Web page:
Using an infant mental health framework deepens our understanding of the social and emotional development of infants, toddlers, and preschoolers within their circles of care. In this course, learn how early experiences – positive, stressful, and traumatic – may impact social and emotional development at different ages and over time. Learn to use an infant mental health framework in observations and your professional work with young children and families.
What to expect
- Understand the social and emotional developmental needs of infants, toddlers, and preschoolers.
- Understand the role relationships play in a young child’s development with a special focus on attachment theory.
- Gain an understanding of the different kinds of stress a young child may experience.
- Learn how different kinds of stress may impact development and how we can help children build resilience in the face of stress.
- Become familiar with and able to describe ways to apply an infant mental health framework in professional work.
- Learn to use an infant mental health framework in observations of infants, toddlers, and preschoolers.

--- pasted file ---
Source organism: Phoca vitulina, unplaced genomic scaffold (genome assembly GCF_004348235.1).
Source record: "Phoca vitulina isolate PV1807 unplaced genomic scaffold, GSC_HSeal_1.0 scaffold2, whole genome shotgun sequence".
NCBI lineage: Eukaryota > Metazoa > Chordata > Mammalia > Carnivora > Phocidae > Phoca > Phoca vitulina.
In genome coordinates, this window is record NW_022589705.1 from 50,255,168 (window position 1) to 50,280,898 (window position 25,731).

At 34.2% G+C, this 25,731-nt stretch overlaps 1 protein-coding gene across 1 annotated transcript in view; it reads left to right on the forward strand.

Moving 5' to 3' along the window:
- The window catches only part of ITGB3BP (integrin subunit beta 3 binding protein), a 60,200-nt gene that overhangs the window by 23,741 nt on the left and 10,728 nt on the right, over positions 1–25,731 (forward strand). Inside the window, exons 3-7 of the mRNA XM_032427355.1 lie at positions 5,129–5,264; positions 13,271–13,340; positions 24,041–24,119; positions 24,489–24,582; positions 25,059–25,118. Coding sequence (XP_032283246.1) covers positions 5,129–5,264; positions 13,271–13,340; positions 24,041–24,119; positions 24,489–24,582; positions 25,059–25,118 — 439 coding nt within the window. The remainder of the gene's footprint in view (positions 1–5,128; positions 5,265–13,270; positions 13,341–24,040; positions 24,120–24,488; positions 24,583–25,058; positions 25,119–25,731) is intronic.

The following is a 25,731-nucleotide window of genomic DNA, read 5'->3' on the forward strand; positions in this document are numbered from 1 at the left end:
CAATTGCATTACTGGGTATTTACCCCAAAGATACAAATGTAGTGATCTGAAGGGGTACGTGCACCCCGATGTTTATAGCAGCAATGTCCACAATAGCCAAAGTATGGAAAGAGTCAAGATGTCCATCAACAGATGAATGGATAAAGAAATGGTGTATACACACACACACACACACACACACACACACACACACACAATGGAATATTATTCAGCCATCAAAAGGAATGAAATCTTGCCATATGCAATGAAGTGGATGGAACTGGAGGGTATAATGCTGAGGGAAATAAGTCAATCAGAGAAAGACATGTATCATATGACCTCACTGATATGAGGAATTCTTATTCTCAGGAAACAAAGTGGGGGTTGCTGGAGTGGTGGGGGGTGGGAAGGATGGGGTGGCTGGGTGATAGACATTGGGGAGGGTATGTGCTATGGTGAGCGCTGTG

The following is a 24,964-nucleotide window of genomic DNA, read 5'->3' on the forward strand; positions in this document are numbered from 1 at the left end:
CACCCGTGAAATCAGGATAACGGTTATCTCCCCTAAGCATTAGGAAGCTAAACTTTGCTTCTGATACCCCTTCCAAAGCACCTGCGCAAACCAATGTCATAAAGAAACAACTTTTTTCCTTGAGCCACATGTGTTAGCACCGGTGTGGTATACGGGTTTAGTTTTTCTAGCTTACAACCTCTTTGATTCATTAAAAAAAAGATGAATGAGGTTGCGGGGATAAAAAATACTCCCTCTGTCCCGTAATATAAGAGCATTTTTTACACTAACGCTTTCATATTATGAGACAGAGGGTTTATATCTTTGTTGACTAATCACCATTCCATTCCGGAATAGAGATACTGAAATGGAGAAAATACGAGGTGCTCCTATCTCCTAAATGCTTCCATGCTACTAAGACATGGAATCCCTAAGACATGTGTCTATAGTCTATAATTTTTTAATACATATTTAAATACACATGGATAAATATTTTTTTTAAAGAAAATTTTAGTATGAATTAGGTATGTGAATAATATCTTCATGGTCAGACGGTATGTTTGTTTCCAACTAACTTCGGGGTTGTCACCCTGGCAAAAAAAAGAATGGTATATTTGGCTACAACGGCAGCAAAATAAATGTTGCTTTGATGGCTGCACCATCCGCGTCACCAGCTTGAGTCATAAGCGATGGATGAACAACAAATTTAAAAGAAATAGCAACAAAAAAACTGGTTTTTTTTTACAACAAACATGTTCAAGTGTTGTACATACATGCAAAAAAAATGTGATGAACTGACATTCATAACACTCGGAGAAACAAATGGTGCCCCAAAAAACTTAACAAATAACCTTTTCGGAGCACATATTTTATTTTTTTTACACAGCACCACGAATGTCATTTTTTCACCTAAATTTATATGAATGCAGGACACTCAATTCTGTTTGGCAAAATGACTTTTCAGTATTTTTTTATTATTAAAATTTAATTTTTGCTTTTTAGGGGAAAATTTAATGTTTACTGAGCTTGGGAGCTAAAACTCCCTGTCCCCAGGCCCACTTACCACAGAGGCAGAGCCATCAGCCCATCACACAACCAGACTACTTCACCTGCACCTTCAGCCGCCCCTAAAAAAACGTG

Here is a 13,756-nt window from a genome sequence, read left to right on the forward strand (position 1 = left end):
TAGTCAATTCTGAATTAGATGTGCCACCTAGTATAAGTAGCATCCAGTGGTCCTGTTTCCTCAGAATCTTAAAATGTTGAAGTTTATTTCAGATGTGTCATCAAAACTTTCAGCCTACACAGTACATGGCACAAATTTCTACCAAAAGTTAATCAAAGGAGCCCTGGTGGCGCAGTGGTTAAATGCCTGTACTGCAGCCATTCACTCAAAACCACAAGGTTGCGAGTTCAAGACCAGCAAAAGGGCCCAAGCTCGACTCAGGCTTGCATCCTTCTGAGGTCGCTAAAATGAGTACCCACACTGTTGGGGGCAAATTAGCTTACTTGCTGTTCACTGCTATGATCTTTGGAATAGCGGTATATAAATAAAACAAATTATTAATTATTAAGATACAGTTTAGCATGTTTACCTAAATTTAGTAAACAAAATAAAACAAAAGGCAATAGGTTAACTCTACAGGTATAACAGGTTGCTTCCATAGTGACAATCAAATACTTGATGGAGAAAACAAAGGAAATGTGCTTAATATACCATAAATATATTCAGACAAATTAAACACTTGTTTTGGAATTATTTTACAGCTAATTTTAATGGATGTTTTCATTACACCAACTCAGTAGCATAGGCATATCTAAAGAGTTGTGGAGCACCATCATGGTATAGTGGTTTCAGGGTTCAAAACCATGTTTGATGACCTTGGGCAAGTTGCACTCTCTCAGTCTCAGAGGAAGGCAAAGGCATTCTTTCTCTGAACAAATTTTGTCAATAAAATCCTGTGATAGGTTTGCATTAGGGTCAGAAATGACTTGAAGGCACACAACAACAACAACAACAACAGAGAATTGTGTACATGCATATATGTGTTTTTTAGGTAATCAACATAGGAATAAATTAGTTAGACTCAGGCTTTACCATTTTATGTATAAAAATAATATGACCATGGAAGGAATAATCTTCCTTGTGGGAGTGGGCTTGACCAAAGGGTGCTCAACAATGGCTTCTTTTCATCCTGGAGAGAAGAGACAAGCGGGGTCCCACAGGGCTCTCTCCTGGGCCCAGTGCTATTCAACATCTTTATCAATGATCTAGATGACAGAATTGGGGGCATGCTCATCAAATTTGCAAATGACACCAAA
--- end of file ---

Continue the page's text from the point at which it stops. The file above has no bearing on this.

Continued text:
Who should register
- Early childhood educators
- Special education educators and practitioners
- Social workers
- Home visitors
- Others working with young children ages birth to five
Meet the instructors
Mary Harrison, Ph.D., LICSW, works for the Center for Early Education and Development and specializes in infant mental health and reflective supervision/consultation.
Alyssa Meuwissen, Ph.D., works for the Center for Early Education and Development and specializes in child development and executive function.
- For 84 clock hours: $795 registration fee plus required textbook
Required text book
Landy, S. (2009). Pathways to Competence: Encouraging Healthy Social and Emotional Development in Young Children, 2nd Edition. Brookes Publishing Co: Baltimore, MD.
Fall 2017: October 2 to December 4 (registration open)
Spring 2018: March 12 to May 14 (register at a later date)